Double Trouble

Double Trouble

Cassidy Myhre

Atopic Dermatitis (AD) isn’t just about dealing with itchy, painful, cracked skin. It’s an inflammatory skin disorder associated with many other allergic conditions, as well as non-atopic entities like T1D. AD is a heterogeneous disease, meaning there are multiple factors involved in pathogenesis, including gene interactions, environmental factors, impaired barrier skin integrity and immune deregulation.  

Research comparing these different interactions found:

  • The most significant factor associated with genetic variants for AD were mutations in Filaggrin (FLG), a key protein in the differentiation of the epidermis and formation of the skin barrier.
  • FLG mutations lead to epidermal barrier defects, increasing skin permeability and subsequent allergic sensitization, which promotes the Th2 inflammatory response.
  • Certain genes associated with AD have been connected to innate immune system pathways. 
  • The structure of the extracellular matrix is important in the development of AD and in the integrity of the skin barrier and collagen formation.
  • Epigenetic regulation plays a key role in the development of AD and other allergic diseases. 

While it has been determined that epidermal barrier defects promote Th2 immunologic abnormalities, it has also been proposed that the barrier abnormality is not just a secondary phenomenon, but the “driver” of disease activity in AD. Here’s why:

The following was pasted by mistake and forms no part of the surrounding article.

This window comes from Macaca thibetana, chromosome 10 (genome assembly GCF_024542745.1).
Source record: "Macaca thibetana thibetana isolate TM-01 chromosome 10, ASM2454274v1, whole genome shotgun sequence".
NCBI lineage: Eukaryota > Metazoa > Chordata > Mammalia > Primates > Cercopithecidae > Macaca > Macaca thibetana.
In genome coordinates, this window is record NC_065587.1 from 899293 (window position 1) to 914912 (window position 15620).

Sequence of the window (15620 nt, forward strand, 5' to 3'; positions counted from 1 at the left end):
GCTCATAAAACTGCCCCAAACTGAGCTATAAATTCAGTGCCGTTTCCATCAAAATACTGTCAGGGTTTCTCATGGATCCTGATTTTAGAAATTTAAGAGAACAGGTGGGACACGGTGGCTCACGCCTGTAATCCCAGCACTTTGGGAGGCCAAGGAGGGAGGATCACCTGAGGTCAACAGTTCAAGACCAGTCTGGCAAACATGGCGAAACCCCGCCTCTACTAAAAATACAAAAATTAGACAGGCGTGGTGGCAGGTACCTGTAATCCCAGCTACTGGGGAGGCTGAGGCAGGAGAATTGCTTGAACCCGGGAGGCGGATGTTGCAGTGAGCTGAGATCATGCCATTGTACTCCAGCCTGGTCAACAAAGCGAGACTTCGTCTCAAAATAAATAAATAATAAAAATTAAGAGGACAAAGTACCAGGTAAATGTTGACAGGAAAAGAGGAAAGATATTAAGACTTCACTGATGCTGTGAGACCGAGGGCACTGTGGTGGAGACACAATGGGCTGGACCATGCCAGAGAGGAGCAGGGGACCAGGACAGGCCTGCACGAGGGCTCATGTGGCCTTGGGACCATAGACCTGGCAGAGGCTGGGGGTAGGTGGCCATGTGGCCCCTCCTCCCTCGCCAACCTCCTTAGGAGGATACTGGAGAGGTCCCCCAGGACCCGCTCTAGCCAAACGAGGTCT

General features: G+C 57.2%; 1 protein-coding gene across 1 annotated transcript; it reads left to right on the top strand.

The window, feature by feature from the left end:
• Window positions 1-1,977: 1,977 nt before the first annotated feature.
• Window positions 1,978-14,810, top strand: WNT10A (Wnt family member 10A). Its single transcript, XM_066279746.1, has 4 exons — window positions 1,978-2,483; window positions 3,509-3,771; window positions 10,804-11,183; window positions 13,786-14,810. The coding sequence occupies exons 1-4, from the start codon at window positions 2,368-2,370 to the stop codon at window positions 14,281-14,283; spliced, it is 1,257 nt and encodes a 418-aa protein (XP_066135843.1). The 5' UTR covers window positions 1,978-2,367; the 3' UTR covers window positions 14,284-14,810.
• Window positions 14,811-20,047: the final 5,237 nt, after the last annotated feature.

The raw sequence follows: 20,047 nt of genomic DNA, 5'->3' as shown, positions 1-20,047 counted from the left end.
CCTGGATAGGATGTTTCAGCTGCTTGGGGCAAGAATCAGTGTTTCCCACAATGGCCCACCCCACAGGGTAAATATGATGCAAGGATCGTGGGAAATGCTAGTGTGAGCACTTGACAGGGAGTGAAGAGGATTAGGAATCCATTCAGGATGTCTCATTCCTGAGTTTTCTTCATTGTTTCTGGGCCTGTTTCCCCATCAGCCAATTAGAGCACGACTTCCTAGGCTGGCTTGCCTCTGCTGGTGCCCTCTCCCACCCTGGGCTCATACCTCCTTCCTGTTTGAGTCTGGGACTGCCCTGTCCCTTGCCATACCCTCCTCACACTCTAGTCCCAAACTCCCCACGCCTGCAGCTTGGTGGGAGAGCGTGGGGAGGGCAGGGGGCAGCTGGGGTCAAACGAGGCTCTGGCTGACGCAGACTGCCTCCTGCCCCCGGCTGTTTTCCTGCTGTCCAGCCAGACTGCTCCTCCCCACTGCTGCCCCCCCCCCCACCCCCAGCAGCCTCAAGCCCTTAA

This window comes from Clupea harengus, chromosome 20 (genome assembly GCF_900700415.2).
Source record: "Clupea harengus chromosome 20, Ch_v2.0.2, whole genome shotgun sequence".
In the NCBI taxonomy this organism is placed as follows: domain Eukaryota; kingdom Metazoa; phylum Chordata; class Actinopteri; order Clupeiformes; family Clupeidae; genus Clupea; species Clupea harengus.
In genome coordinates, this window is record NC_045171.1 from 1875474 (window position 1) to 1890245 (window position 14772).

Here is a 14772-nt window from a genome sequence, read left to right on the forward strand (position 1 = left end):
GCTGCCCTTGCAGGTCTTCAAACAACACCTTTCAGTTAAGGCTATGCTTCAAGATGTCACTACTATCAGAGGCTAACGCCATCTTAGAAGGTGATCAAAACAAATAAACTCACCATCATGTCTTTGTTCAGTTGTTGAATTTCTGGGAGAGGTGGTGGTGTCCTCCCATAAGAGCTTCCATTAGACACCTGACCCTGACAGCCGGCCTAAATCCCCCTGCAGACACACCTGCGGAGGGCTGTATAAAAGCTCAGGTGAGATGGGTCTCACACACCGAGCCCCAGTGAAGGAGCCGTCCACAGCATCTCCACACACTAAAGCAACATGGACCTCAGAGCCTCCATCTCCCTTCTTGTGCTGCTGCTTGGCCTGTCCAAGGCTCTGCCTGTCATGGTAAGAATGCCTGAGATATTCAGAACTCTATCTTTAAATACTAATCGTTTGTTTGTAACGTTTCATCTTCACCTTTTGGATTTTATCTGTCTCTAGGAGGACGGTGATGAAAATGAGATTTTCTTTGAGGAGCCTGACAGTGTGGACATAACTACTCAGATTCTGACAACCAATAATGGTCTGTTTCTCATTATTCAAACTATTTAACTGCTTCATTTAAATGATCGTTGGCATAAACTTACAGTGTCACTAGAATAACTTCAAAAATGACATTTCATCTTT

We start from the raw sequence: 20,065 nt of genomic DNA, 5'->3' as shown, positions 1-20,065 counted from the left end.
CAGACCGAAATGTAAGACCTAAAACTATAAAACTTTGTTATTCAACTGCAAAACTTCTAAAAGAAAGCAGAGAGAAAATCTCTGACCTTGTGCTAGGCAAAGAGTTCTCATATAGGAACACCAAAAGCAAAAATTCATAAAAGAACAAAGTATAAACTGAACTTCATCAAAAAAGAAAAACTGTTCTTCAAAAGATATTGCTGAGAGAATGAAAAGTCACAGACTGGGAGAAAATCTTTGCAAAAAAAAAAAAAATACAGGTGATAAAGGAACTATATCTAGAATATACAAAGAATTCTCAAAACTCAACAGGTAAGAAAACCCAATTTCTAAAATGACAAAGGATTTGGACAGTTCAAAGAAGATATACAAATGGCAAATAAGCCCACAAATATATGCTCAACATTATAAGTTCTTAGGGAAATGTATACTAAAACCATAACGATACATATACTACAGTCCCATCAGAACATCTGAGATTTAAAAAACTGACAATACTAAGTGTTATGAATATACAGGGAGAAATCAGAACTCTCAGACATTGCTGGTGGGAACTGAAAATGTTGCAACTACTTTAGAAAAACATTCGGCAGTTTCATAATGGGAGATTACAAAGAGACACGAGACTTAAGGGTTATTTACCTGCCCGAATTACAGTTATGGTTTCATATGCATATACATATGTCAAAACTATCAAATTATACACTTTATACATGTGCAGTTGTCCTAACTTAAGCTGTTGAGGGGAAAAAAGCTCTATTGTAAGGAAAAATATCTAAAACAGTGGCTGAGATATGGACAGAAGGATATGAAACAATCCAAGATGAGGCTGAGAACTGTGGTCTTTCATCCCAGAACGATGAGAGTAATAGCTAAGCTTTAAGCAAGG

• The extent of the abnormalities in the permeability barrier correlate with the severity of disease phenotype in AD. 
  • Clinically-uninvolved skin sites and skin cleared of inflammation for less than five years display barrier abnormalities.
  • Emollient therapy comprises effective ancillary therapy for AD.
  • Specific lipid replacement therapy, which targets the lipid abnormalities that account for the barrier abnormality, corrects the barrier abnormality and ameliorates inflammation in AD.

These discoveries provide insight towards new developments in genetics and epigenetics technology that will offer opportunities to improve the diagnosis of AD and develop more efficient therapy methods.

Sources

  • Martin, Maria J, et al. “Genetics and Epigenetics of Atopic Dermatitis: An Updated Systematic Review.” Genes, MDPI, 18 Apr. 2020, www.ncbi.nlm.nih.gov/pmc/articles/PMC7231115/. 
  • PM;, Elias. “Therapeutic Implications of a Barrier-Based Pathogenesis of Atopic Dermatitis.” Annals of Dermatology, U.S. National Library of Medicine, pubmed.ncbi.nlm.nih.gov/20711259/. 

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